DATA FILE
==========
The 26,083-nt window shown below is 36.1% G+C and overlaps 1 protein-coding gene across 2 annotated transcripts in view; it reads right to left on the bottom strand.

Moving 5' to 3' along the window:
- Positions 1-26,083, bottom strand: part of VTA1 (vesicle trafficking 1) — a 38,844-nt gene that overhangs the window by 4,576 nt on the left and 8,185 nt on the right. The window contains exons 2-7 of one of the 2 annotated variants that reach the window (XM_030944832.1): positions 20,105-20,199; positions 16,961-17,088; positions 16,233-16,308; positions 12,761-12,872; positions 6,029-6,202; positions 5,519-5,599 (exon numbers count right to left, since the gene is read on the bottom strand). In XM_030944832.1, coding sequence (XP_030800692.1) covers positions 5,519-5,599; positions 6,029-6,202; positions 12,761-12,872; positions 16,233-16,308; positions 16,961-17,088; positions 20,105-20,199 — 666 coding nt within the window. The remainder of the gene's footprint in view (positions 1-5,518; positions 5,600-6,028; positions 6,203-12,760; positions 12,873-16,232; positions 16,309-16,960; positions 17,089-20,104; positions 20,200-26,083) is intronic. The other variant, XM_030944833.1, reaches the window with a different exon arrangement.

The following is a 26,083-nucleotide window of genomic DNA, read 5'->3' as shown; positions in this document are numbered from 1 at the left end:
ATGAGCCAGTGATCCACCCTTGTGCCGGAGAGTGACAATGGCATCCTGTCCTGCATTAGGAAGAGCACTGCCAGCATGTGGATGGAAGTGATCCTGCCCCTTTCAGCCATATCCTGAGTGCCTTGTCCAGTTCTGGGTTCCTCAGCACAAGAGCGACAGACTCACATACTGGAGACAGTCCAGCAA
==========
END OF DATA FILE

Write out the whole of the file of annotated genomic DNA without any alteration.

The 26,083-nt window shown below is 36.1% G+C and overlaps 1 protein-coding gene across 2 annotated transcripts in view; it reads right to left on the bottom strand.

Moving 5' to 3' along the window:
- Positions 1-26,083, bottom strand: part of VTA1 (vesicle trafficking 1) — a 38,844-nt gene that overhangs the window by 4,576 nt on the left and 8,185 nt on the right. The window contains exons 2-7 of one of the 2 annotated variants that reach the window (XM_030944832.1): positions 20,105-20,199; positions 16,961-17,088; positions 16,233-16,308; positions 12,761-12,872; positions 6,029-6,202; positions 5,519-5,599 (exon numbers count right to left, since the gene is read on the bottom strand). In XM_030944832.1, coding sequence (XP_030800692.1) covers positions 5,519-5,599; positions 6,029-6,202; positions 12,761-12,872; positions 16,233-16,308; positions 16,961-17,088; positions 20,105-20,199 — 666 coding nt within the window. The remainder of the gene's footprint in view (positions 1-5,518; positions 5,600-6,028; positions 6,203-12,760; positions 12,873-16,232; positions 16,309-16,960; positions 17,089-20,104; positions 20,200-26,083) is intronic. The other variant, XM_030944833.1, reaches the window with a different exon arrangement.

The following is a 26,083-nucleotide window of genomic DNA, read 5'->3' as shown; positions in this document are numbered from 1 at the left end:
ATGAGCCAGTGATCCACCCTTGTGCCGGAGAGTGACAATGGCATCCTGTCCTGCATTAGGAAGAGCACTGCCAGCATGTGGATGGAAGTGATCCTGCCCCTTTCAGCCATATCCTGAGTGCCTTGTCCAGTTCTGGGTTCCTCAGCACAAGAGCGACAGACTCACATACTGGAGACAGTCCAGCAA